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Efficiency Definitions in the Field of PEC

  • Zhebo Chen
  • Todd G. Deutsch
  • Huyen N. Dinh
  • Kazunari Domen
  • Keith Emery
  • Arnold J. Forman
  • Nicolas Gaillard
  • Roxanne Garland
  • Clemens Heske
  • Thomas F. Jaramillo
  • Alan Kleiman-Shwarsctein
  • Eric Miller
  • Kazuhiro Takanabe
  • John Turner
Chapter
Part of the SpringerBriefs in Energy book series (BRIEFSENERGY)

Abstract

Overall solar-to-hydrogen (STH) efficiency is the most important parameter to characterize a PEC device. In fact, materials systems themselves are effectively defined by their highest-recorded STH efficiency; it is the single value by which all PEC devices can be reliably ranked against one another [1]. Unfortunately, published literature in the area of PEC sometimes contains confusing information regarding efficiency including invalid mathematical expressions for device efficiency, improper experimental methods for obtaining efficiency values, and/or wide-scale reporting of efficiencies other than STH without clear distinction. The first goal of this document is to establish proper definitions and mathematical expressions for device efficiencies. Among these definitions, we identify those that are acceptable for wide-scale benchmarking and reporting (for instance in the form of press releases to mainstream media) as well as those definitions which are helpful for their scientific value in material characterization and diagnostic testing (and suitable for journal publications). Later in this document, we overview the proper experimental procedures as well as common pitfalls that concern each type of efficiency measurement.

Keywords

Water Splitting External Quantum Efficiency Internal Quantum Efficiency Device Efficiency Interfacial Charge Transfer 
These keywords were added by machine and not by the authors. This process is experimental and the keywords may be updated as the learning algorithm improves.

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Copyright information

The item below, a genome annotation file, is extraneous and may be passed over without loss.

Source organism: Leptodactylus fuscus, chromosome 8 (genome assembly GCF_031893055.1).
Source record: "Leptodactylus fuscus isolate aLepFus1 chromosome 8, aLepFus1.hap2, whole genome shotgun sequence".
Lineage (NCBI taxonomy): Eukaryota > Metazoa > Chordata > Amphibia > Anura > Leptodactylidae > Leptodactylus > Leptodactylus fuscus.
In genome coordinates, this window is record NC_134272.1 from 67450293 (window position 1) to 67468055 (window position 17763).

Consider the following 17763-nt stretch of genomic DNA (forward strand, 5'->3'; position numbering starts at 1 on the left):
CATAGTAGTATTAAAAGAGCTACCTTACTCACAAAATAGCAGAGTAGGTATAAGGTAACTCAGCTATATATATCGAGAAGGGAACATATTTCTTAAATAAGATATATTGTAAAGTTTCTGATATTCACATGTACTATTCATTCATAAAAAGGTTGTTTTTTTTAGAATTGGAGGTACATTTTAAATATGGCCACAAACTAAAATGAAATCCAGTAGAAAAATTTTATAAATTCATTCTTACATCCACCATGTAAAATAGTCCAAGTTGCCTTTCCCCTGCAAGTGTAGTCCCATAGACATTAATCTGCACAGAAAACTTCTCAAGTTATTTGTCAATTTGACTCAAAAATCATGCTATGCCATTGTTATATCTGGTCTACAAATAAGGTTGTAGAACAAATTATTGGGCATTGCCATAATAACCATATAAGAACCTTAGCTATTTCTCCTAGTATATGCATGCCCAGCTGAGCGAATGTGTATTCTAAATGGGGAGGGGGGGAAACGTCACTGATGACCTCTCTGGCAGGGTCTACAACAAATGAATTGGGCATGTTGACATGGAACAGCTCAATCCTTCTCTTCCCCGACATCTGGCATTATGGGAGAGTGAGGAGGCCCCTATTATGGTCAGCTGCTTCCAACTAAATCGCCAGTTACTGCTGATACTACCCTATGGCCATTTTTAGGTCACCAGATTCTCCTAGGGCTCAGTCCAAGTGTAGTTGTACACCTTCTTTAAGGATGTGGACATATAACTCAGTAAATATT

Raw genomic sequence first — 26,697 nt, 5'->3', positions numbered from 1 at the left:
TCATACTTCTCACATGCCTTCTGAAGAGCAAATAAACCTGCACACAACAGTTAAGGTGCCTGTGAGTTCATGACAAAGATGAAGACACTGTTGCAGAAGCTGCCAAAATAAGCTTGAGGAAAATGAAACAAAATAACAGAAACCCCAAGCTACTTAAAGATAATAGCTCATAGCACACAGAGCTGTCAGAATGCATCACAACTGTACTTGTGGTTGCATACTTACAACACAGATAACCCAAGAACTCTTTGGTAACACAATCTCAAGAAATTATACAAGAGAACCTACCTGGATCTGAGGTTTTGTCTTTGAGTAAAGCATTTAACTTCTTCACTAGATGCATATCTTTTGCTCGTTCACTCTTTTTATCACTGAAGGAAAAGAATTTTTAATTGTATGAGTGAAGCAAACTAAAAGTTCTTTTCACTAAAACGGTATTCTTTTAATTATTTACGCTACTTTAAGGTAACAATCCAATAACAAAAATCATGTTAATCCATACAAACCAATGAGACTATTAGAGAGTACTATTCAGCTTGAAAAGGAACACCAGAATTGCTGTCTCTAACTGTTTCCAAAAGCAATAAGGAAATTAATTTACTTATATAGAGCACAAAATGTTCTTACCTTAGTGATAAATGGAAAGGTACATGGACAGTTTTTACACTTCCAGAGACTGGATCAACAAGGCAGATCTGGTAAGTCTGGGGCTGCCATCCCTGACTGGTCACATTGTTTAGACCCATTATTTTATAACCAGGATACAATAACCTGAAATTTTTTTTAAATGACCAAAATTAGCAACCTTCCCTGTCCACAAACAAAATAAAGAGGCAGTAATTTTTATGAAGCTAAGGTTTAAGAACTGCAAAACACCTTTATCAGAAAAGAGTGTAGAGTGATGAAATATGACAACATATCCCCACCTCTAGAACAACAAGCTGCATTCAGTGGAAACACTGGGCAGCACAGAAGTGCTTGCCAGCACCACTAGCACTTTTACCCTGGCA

© The Author(s) 2013

Authors and Affiliations

  • Zhebo Chen
    • 1
  • Todd G. Deutsch
    • 2
  • Huyen N. Dinh
    • 2
  • Kazunari Domen
    • 3
  • Keith Emery
    • 4
  • Arnold J. Forman
    • 5
  • Nicolas Gaillard
    • 6
  • Roxanne Garland
    • 7
  • Clemens Heske
    • 8
  • Thomas F. Jaramillo
    • 1
  • Alan Kleiman-Shwarsctein
    • 9
  • Eric Miller
    • 7
  • Kazuhiro Takanabe
    • 10
  • John Turner
    • 2
  1. 1.Department of Chemical EngineeringStanford UniversityStanfordUSA
  2. 2.Hydrogen Technologies and Systems CenterNational Renewable Energy LaboratoryGoldenUSA
  3. 3.Department of Chemical System EngineeringUniversity of TokyoTokyoJapan
  4. 4.National Center for PhotovoltaicsNational Renewable Energy LaboratoryGoldenUSA
  5. 5.Department of Chemistry and BiochemistryUniversity of California—Santa BarbaraSanta BarbaraUSA
  6. 6.Hawaii Natural Energy InstituteUniversity of Hawaii at ManoaHonoluluUSA
  7. 7.Fuel Cell Technologies OfficeU.S. Department of EnergyWashington DCUSA
  8. 8.Department of ChemistryUniversity of Nevada—Las VegasLas VegasUSA
  9. 9.Department of Chemical EngineeringUniversity of California—Santa BarbaraSanta BarbaraUSA
  10. 10.Division of Physical Sciences and EngineeringKing Abdullah University of Science and Technology (KAUST)ThuwallSaudi Arabia

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